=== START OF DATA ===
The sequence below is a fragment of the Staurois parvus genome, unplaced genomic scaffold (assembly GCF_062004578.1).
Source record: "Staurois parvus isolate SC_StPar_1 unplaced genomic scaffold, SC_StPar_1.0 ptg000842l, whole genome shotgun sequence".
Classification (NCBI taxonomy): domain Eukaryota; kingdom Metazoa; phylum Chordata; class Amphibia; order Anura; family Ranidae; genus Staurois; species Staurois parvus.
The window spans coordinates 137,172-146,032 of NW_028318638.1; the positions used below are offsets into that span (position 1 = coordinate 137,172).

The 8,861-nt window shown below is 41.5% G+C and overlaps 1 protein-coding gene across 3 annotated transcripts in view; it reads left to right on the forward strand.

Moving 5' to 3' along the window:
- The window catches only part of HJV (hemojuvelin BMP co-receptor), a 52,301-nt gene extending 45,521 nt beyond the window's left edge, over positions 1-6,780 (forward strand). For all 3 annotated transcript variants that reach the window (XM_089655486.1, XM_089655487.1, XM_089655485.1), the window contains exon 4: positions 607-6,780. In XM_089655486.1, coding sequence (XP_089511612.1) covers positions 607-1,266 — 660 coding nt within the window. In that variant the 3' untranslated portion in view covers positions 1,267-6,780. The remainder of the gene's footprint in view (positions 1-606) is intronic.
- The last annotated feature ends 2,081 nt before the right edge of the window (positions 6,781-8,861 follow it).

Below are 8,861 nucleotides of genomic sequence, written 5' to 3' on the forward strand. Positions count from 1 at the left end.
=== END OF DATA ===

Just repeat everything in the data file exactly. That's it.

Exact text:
The sequence below is a fragment of the Staurois parvus genome, unplaced genomic scaffold (assembly GCF_062004578.1).
Source record: "Staurois parvus isolate SC_StPar_1 unplaced genomic scaffold, SC_StPar_1.0 ptg000842l, whole genome shotgun sequence".
Classification (NCBI taxonomy): domain Eukaryota; kingdom Metazoa; phylum Chordata; class Amphibia; order Anura; family Ranidae; genus Staurois; species Staurois parvus.
The window spans coordinates 137,172-146,032 of NW_028318638.1; the positions used below are offsets into that span (position 1 = coordinate 137,172).

The 8,861-nt window shown below is 41.5% G+C and overlaps 1 protein-coding gene across 3 annotated transcripts in view; it reads left to right on the forward strand.

Moving 5' to 3' along the window:
- The window catches only part of HJV (hemojuvelin BMP co-receptor), a 52,301-nt gene extending 45,521 nt beyond the window's left edge, over positions 1-6,780 (forward strand). For all 3 annotated transcript variants that reach the window (XM_089655486.1, XM_089655487.1, XM_089655485.1), the window contains exon 4: positions 607-6,780. In XM_089655486.1, coding sequence (XP_089511612.1) covers positions 607-1,266 — 660 coding nt within the window. In that variant the 3' untranslated portion in view covers positions 1,267-6,780. The remainder of the gene's footprint in view (positions 1-606) is intronic.
- The last annotated feature ends 2,081 nt before the right edge of the window (positions 6,781-8,861 follow it).

Below are 8,861 nucleotides of genomic sequence, written 5' to 3' on the forward strand. Positions count from 1 at the left end.